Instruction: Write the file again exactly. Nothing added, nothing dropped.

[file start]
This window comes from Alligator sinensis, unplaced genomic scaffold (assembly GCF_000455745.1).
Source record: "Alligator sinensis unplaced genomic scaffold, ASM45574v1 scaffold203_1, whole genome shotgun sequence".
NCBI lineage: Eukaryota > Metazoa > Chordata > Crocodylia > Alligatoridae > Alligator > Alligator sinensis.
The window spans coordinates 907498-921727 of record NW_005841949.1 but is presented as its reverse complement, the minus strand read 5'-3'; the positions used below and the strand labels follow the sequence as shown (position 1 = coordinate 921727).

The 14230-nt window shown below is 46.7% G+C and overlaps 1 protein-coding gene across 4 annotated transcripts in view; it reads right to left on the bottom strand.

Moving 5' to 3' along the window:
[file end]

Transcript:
This window comes from Alligator sinensis, unplaced genomic scaffold (assembly GCF_000455745.1).
Source record: "Alligator sinensis unplaced genomic scaffold, ASM45574v1 scaffold203_1, whole genome shotgun sequence".
NCBI lineage: Eukaryota > Metazoa > Chordata > Crocodylia > Alligatoridae > Alligator > Alligator sinensis.
The window spans coordinates 907498-921727 of record NW_005841949.1 but is presented as its reverse complement, the minus strand read 5'-3'; the positions used below and the strand labels follow the sequence as shown (position 1 = coordinate 921727).

The 14230-nt window shown below is 46.7% G+C and overlaps 1 protein-coding gene across 4 annotated transcripts in view; it reads right to left on the bottom strand.

Moving 5' to 3' along the window: